Google’s Inroads For Waze Could Roadblock Facebook And Apple

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How Google Sets Goals

In the ever-raging Map War, Google seems to be not only a first mover, but the boldest mover.

According to the Globes, an Israel-based publication, Google is reportedly set to acquire the Israeli transit and navigation company Waze for $1.3 billion, making it one of the larger Google acquisitions in recent memory. This latest development comes amid swirling rumors that Waze would be bought up by one of the big guys, by Facebook for $1 billion, Apple for $500 million and now Google.

Waze provides information on traffic congestion, police presence, speed-sensing cameras, and other transportation-related information thanks to the crowdsourced information flowing in from its almost 50 million users.

According to a number of other Hebrew sources, the deal will be in all cash. Noam Bardin will reportedly remain as CEO and Waze will also continue as its own brand. Waze’s R&D facility, as well as their offices in Israel, will remain in place for at least three years.

We had heard originally that Apple was interested in Waze, which made perfect sense at the time considering Apple was building and releasing a buggy, inadequate Maps app. Waze probably could have helped out quite a bit.

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However, those rumors died down to make room for new ones, namely that Facebook was considering buying the social satellite-navigation company.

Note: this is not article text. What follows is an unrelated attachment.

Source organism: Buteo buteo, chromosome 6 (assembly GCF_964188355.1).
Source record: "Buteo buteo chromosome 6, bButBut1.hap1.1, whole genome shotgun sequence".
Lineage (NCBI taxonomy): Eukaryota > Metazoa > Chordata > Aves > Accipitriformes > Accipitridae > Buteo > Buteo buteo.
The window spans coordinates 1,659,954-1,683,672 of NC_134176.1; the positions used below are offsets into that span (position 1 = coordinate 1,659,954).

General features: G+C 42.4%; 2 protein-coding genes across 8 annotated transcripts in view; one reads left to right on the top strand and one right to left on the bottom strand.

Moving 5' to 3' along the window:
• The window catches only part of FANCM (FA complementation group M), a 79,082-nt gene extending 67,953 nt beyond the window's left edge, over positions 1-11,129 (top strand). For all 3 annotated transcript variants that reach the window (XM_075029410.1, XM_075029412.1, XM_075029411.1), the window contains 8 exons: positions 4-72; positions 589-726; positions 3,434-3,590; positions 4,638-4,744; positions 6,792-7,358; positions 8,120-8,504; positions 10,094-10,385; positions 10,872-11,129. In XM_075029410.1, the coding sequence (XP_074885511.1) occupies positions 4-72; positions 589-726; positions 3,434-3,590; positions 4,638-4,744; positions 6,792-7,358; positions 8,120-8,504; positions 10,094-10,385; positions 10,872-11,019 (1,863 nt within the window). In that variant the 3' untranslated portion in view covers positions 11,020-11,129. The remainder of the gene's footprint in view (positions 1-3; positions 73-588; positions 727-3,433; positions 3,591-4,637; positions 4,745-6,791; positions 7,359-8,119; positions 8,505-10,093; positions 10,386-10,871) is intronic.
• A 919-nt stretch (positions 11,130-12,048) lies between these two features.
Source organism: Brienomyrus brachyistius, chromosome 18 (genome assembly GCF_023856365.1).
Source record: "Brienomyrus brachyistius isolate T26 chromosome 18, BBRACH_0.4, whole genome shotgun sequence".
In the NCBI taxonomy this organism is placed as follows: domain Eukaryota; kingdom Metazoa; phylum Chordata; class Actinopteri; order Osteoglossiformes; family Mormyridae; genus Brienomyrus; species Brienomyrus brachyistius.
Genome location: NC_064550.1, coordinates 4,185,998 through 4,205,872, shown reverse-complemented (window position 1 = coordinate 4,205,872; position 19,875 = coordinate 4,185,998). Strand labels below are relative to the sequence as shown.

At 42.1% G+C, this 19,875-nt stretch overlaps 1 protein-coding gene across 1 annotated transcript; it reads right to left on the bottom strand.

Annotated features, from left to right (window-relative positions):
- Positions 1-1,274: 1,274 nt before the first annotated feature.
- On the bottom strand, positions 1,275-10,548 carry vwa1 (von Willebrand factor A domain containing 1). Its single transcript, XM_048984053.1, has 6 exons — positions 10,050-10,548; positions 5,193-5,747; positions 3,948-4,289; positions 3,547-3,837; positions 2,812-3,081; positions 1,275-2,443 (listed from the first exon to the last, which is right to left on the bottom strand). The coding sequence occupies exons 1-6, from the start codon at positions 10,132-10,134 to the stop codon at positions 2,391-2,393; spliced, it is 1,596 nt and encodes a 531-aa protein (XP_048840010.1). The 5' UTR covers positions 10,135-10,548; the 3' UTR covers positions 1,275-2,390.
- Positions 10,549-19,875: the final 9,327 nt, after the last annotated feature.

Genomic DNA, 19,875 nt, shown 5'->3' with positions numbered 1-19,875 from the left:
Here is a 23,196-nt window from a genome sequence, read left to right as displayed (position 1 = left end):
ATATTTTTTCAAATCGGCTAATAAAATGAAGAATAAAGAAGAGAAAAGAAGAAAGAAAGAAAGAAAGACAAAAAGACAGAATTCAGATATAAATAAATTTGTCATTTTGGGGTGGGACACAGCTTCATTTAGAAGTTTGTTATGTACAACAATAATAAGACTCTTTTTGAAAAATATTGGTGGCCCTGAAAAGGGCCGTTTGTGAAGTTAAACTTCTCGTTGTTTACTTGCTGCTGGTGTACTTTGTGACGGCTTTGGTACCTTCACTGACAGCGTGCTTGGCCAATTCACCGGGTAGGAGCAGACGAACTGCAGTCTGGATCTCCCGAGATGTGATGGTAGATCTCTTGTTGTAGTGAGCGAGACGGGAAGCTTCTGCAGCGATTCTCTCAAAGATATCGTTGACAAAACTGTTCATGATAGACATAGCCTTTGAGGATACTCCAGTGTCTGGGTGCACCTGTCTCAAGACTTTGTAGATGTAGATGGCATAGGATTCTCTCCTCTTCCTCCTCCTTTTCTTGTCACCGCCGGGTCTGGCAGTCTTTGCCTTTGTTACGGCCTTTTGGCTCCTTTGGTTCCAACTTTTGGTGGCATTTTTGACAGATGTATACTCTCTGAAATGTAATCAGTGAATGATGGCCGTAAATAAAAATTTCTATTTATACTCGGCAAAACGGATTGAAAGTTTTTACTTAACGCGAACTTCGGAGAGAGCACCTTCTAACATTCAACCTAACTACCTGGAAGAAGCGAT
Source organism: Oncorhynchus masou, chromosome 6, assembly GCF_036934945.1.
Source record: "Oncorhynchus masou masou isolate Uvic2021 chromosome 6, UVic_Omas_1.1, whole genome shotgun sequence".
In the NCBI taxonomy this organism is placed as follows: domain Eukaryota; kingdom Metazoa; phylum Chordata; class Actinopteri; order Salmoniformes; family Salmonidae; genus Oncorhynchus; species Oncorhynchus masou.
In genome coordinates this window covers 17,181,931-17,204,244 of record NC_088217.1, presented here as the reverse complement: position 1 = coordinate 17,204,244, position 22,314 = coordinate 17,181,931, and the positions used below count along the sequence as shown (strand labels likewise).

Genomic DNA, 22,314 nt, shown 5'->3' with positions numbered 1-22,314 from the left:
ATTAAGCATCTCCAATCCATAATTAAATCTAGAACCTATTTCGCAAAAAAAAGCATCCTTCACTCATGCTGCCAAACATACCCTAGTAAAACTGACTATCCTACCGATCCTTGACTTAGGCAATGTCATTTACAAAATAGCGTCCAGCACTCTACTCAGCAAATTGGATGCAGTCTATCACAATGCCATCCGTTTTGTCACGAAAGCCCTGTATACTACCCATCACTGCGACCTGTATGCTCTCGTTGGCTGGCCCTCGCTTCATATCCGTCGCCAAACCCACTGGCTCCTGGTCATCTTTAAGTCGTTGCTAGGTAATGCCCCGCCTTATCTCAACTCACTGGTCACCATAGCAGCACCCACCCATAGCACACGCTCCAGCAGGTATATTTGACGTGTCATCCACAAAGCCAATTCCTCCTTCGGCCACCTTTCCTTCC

In fact, Globes reports that Facebook executives went into negotiations with Waze right in Israel, but neither company could come to a comfortable resolution. But perhaps more interesting, Google moved in to have chats with Waze while Facebook was still in negotiations to buy, showing just how eager Google is to block out potential competitors in the mapping space.

Neither Google nor Waze is commenting on the acquisition at this moment, but this isn’t the first time that the search giant has been paired with Waze. Just last month, Bloomberg reported that the companies were in talks, and that Waze was seeking more than $1 billion.

The report says the deal has just entered due diligence, and details are subject to change.

Google’s long-term goal with Waze is somewhat unclear. It obviously increases its footprint in Israel, where it currently operates two offices, and there is a thriving startup scene, from which Google has already plucked Labpixies and Quicksee. But looking further, this is also a good way to keep competitors like Apple and Facebook away from such reliable and popular mapping software.

Remember, Google’s Maps application is already a world-class product, with nothing even remotely close following behind in terms of competition. But that’s not to say that folks aren’t trying. Apple booted Google Maps as the default mapping app on its iDevices with the launch of iOS 6 and the iPhone 5. Unfortunately for Apple, Apple Maps is abysmal.

By buying Waze, Google keeps competitors like Apple and others away from the easy out, which would be an acquisition of a company with already-working and reliable technology. With this deal, Google effectively blocks Apple and Facebook from even having a chance.

See, Facebook, Apple, Microsoft and any other big tech player will be focusing on location technology as a way to bolster other services. Maps is the spinal cord of the mobile ecosystem. It affects advertising, other social tools and apps, and e-commerce. Apple, Facebook and friends won’t give up on owning our location data anytime soon, but Google is doing a good job of blocking out the potential to buy technology instead of build it.

Waze was founded back in 2007, and has since raised a total of $67 million from investors like KPCB, Horizon Ventures, Blue Run Ventures, Magma Venture Partners, and Vertex Venture Capital.